-things to know in case friends say let's meet at...
-MOMA is the Museum of Modern Art
-the MET is the Metropolitan Opera (Lincoln Center) and NOT the Metropolitan Museum of Art (on 5th Avenue)
-the SEAPORT is the South Street Seaport, between the Brooklyn Bridge and the foot of Wall Street
-LEX is Lexington
Fondest memory: ...and don't forget to use the right pronunciations, because knowing New Yorkers as I do, they WILL correct you :)
the most important thing to remember:
Houston St. is not pronounced like the Texas city, but HOW-stun
The subway train stops and two Italian men get on. They sit down and engage in an
animated conversation. The lady behind them ignores them at first, but her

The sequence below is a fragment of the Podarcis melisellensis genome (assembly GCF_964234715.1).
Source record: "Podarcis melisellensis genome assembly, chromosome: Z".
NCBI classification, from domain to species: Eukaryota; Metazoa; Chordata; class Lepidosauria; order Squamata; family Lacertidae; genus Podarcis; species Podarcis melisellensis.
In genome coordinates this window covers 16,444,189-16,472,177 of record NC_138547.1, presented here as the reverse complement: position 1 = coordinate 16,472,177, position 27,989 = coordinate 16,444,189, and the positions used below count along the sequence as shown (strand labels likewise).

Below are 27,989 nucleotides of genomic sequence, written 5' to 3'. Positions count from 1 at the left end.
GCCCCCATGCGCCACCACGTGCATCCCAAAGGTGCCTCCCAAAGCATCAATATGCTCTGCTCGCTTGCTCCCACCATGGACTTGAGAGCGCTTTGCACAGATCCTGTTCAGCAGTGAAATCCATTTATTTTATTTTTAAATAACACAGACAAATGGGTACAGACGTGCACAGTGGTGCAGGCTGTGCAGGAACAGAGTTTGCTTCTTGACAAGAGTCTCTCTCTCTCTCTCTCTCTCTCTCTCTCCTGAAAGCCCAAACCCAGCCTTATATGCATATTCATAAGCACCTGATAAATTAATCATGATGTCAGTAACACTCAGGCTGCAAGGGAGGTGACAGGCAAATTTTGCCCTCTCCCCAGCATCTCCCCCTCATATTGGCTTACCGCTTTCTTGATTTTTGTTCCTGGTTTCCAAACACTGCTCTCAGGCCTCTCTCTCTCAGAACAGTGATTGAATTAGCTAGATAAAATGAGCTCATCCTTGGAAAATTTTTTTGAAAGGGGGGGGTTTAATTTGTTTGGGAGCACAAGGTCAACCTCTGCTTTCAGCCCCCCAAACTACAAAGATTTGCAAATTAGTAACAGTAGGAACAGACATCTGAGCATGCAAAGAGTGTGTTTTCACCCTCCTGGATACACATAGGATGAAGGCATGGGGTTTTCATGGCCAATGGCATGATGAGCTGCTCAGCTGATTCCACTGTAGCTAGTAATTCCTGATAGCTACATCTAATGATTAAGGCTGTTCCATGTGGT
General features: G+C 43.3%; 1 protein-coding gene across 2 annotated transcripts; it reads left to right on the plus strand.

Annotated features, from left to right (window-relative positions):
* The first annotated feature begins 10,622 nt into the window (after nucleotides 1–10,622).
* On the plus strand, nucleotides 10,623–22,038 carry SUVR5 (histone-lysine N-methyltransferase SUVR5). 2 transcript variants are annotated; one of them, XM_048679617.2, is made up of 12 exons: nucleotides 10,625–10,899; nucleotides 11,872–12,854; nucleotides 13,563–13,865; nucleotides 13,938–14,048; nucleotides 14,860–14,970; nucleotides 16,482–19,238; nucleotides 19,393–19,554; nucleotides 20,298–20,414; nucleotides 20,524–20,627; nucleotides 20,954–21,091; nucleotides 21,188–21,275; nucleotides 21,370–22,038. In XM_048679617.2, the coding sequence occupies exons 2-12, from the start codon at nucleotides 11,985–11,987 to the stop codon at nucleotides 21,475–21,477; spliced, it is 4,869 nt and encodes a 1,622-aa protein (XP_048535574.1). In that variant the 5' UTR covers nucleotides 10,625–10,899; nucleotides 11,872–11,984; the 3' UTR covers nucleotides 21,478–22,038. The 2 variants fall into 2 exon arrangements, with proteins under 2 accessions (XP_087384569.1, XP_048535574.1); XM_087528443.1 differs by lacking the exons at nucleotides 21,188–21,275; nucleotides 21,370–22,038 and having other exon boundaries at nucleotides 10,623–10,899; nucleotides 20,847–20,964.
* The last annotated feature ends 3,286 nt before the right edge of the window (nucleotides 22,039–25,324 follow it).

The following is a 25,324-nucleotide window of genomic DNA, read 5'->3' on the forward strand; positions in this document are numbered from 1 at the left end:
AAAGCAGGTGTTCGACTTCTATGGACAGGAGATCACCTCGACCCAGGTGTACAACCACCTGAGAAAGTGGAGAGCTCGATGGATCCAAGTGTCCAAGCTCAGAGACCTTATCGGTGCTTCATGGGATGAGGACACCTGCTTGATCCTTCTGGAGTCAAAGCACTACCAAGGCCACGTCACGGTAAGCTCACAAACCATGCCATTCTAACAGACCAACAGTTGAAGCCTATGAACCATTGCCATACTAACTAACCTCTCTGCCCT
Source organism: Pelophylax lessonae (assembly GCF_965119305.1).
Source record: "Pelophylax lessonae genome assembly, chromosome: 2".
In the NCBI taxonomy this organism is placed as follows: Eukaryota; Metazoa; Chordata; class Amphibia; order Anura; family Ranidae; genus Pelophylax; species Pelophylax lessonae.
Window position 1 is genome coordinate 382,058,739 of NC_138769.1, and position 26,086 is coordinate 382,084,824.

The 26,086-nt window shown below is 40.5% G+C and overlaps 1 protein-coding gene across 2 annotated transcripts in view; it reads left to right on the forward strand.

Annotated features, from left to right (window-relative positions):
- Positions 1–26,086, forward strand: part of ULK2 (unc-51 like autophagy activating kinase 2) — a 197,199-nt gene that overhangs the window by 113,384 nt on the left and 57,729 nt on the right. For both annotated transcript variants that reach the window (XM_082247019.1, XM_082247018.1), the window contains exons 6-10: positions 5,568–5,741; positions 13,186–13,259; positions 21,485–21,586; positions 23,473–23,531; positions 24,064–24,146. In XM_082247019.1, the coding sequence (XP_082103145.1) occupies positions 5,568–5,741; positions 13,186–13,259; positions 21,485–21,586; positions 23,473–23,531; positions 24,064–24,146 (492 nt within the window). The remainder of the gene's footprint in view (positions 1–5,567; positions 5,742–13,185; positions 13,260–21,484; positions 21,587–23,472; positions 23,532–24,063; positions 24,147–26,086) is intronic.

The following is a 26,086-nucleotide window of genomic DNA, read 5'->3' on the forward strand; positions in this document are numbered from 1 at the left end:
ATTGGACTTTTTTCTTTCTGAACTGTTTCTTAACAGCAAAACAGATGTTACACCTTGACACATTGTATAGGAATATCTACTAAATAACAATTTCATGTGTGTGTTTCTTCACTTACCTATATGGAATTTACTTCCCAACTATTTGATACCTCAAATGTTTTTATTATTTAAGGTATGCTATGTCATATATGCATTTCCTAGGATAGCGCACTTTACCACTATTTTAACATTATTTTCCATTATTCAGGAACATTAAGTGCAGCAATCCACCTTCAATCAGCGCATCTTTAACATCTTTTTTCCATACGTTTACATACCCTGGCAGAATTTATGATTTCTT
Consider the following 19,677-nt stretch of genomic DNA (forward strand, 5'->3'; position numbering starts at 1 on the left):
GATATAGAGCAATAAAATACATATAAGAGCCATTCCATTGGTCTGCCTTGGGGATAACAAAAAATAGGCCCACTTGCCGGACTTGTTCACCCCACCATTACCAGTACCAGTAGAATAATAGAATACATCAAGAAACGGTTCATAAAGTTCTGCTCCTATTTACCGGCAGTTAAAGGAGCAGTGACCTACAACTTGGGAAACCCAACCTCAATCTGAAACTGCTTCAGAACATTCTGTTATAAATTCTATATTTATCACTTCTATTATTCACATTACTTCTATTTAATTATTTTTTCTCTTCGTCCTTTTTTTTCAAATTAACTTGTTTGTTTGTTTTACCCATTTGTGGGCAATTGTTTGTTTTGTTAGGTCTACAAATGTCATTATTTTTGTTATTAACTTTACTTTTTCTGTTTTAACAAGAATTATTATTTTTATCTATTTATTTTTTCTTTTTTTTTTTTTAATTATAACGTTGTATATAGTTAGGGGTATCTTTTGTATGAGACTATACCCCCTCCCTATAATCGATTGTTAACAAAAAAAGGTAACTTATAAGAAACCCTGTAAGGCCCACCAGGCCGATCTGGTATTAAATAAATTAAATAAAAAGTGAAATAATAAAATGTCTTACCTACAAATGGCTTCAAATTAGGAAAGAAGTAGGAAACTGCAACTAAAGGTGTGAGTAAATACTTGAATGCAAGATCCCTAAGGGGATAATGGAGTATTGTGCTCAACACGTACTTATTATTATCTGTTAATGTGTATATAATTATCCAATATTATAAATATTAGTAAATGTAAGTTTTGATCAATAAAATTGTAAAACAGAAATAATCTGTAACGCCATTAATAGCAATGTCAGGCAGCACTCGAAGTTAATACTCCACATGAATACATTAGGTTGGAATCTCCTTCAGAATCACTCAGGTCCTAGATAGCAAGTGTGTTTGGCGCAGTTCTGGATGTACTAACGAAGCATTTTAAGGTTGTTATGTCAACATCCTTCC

attention is galvanized when she hears one of the men say the following:
"Emma come first, Den I come.
Den two asses come together.
I come once-a-more.
Two asses, they come together again.
I come again and pee twice.
Den I come one lasta time."
"YOU FOUL-MOUTHED PIG," retorted the lady indignantly. "In this country we
don't talk about our sex lives in public!"
"Hey coola down lady," said the man. "Who talkin' abouta sexa? I'm a justa
tellin' my frienda how to spella Mississippi!"
Fondest memory: bet you'll read that one twice.......
Here the streets are narrow and some are cobblestoned. The tenement buildings here are from the turn of the century (i.e. from the 1800's to the 1900's.)
Little Italy is located in lower Manhattan right next to Chinatown. In fact in some places they intermingle. Sights, sounds and smells of Italian cuisine and culture emanate from the buildings, stores and restaurants as you stroll along the streets.